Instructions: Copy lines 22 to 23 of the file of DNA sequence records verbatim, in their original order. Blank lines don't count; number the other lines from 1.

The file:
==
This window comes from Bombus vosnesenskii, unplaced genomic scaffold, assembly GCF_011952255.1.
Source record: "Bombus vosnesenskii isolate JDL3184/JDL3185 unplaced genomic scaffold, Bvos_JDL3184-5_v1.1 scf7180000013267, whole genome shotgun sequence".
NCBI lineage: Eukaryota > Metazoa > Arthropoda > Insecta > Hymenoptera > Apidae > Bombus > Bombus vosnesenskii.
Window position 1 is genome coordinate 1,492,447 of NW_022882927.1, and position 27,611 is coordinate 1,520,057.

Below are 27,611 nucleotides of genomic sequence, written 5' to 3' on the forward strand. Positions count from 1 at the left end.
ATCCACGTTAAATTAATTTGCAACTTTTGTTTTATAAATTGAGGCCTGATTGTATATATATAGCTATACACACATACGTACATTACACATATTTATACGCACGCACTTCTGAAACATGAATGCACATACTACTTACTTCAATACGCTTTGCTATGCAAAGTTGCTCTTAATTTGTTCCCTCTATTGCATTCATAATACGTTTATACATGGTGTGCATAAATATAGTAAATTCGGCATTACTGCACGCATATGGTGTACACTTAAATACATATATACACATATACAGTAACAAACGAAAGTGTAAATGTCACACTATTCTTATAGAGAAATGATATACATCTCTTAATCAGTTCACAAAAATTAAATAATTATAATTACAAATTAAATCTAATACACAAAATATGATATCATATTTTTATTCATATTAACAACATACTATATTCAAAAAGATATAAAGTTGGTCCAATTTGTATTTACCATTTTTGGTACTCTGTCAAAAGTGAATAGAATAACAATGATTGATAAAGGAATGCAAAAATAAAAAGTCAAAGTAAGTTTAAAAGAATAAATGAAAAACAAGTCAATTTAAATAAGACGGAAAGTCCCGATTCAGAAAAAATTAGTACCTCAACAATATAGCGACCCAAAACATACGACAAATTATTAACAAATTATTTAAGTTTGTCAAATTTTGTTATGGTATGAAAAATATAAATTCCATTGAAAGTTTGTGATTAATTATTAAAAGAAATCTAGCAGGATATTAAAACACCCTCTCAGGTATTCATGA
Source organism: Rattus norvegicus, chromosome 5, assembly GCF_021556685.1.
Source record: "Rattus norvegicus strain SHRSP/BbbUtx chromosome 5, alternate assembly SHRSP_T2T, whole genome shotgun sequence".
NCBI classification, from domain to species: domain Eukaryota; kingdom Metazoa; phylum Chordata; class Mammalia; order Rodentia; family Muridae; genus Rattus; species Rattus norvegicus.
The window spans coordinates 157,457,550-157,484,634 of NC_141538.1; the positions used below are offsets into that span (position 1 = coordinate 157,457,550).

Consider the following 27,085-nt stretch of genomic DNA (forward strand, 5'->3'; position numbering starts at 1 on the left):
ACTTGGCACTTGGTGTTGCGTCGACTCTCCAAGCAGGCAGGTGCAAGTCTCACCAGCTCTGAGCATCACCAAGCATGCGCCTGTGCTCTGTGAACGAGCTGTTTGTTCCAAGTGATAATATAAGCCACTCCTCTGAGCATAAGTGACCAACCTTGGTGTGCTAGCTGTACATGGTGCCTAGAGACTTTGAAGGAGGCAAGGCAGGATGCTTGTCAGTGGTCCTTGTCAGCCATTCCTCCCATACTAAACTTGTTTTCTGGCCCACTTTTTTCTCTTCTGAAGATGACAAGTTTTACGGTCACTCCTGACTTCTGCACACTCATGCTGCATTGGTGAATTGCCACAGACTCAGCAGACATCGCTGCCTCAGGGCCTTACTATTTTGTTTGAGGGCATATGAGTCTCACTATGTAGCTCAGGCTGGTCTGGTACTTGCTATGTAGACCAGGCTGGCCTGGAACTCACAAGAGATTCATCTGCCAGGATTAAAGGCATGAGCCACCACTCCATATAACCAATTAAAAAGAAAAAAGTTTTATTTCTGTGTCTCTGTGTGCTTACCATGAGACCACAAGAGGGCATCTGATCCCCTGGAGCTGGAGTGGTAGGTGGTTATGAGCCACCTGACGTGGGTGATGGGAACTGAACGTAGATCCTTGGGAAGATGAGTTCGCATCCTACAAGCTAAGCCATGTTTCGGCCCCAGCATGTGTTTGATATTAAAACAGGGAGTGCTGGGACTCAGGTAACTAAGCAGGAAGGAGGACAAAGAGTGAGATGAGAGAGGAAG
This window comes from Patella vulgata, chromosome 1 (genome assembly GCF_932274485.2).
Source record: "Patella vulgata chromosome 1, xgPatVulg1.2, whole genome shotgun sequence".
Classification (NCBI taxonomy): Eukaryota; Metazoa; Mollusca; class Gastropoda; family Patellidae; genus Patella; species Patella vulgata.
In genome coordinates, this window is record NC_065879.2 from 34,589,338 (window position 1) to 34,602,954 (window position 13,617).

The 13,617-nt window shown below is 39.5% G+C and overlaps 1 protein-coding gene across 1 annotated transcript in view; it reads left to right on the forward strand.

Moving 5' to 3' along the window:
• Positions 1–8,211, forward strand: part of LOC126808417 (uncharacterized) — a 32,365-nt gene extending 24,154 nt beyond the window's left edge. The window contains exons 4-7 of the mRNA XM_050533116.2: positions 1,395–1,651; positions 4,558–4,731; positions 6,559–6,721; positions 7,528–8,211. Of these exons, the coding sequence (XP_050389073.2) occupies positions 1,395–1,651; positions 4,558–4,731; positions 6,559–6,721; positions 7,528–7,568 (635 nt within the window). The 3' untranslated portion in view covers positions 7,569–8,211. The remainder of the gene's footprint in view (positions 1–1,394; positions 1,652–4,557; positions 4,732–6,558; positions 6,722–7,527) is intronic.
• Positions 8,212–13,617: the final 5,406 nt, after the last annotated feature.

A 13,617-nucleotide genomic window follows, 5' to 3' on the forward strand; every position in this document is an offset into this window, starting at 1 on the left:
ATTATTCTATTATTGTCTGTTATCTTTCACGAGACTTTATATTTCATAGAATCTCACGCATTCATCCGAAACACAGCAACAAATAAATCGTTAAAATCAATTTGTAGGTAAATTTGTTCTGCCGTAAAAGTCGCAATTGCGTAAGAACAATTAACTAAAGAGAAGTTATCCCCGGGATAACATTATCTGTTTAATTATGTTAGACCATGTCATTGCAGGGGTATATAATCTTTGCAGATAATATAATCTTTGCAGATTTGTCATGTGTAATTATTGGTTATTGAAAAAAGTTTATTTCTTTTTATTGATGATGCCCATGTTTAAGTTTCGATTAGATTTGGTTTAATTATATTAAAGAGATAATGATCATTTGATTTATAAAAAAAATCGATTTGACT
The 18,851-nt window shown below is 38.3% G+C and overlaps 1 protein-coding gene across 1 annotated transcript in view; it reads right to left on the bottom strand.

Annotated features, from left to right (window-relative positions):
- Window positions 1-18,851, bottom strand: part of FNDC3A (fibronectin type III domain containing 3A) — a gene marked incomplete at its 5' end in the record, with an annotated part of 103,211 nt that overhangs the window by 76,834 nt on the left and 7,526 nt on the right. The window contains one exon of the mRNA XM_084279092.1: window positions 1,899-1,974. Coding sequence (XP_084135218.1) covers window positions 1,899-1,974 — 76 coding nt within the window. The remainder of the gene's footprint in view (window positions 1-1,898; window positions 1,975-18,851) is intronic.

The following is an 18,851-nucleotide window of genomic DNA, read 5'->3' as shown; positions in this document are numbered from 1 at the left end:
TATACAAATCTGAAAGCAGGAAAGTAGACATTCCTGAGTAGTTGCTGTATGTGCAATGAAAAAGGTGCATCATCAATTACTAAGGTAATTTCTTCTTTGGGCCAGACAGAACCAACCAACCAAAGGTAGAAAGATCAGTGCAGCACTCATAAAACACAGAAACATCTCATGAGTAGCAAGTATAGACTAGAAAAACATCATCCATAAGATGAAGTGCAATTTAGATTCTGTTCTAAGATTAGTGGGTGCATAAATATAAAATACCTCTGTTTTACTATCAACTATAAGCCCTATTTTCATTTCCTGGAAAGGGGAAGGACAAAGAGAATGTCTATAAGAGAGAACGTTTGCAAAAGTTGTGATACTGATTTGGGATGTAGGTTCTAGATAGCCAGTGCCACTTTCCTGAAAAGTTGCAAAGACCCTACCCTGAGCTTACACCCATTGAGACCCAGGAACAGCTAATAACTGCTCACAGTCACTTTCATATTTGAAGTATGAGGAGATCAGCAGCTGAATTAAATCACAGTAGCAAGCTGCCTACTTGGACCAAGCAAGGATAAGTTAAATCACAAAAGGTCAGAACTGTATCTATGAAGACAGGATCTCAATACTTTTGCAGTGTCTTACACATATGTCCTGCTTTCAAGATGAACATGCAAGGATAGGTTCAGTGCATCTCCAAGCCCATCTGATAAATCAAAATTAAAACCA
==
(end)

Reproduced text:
ATTATTCTATTATTGTCTGTTATCTTTCACGAGACTTTATATTTCATAGAATCTCACGCATTCATCCGAAACACAGCAACAAATAAATCGTTAAAATCAATTTGTAGGTAAATTTGTTCTGCCGTAAAAGTCGCAATTGCGTAAGAACAATTAACTAAAGAGAAGTTATCCCCGGGATAACATTATCTGTTTAATTATGTTAGACCATGTCATTGCAGGGGTATATAATCTTTGCAGATAATATAATCTTTGCAGATTTGTCATGTGTAATTATTGGTTATTGAAAAAAGTTTATTTCTTTTTATTGATGATGCCCATGTTTAAGTTTCGATTAGATTTGGTTTAATTATATTAAAGAGATAATGATCATTTGATTTATAAAAAAAATCGATTTGACT
The 18,851-nt window shown below is 38.3% G+C and overlaps 1 protein-coding gene across 1 annotated transcript in view; it reads right to left on the bottom strand.